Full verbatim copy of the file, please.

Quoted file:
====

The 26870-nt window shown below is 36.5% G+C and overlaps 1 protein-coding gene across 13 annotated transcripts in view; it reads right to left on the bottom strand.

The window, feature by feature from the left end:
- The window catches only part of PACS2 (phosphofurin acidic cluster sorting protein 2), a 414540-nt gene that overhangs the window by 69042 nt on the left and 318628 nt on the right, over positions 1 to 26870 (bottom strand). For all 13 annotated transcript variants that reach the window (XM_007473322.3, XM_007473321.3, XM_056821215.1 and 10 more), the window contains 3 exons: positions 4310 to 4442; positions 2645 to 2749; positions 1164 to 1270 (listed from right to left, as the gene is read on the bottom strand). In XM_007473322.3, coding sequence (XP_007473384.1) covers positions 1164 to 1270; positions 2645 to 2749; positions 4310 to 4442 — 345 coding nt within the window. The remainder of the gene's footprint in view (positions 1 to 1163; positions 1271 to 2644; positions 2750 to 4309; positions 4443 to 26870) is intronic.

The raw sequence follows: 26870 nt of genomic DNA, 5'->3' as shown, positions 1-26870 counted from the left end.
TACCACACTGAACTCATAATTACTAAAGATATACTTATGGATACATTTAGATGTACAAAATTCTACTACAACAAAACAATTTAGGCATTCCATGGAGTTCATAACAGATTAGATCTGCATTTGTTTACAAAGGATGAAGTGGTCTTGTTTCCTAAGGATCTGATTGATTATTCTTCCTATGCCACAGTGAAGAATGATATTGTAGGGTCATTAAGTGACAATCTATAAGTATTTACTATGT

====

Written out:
The 26870-nt window shown below is 36.5% G+C and overlaps 1 protein-coding gene across 13 annotated transcripts in view; it reads right to left on the bottom strand.

The window, feature by feature from the left end:
- The window catches only part of PACS2 (phosphofurin acidic cluster sorting protein 2), a 414540-nt gene that overhangs the window by 69042 nt on the left and 318628 nt on the right, over positions 1 to 26870 (bottom strand). For all 13 annotated transcript variants that reach the window (XM_007473322.3, XM_007473321.3, XM_056821215.1 and 10 more), the window contains 3 exons: positions 4310 to 4442; positions 2645 to 2749; positions 1164 to 1270 (listed from right to left, as the gene is read on the bottom strand). In XM_007473322.3, coding sequence (XP_007473384.1) covers positions 1164 to 1270; positions 2645 to 2749; positions 4310 to 4442 — 345 coding nt within the window. The remainder of the gene's footprint in view (positions 1 to 1163; positions 1271 to 2644; positions 2750 to 4309; positions 4443 to 26870) is intronic.

The raw sequence follows: 26870 nt of genomic DNA, 5'->3' as shown, positions 1-26870 counted from the left end.
TACCACACTGAACTCATAATTACTAAAGATATACTTATGGATACATTTAGATGTACAAAATTCTACTACAACAAAACAATTTAGGCATTCCATGGAGTTCATAACAGATTAGATCTGCATTTGTTTACAAAGGATGAAGTGGTCTTGTTTCCTAAGGATCTGATTGATTATTCTTCCTATGCCACAGTGAAGAATGATATTGTAGGGTCATTAAGTGACAATCTATAAGTATTTACTATGT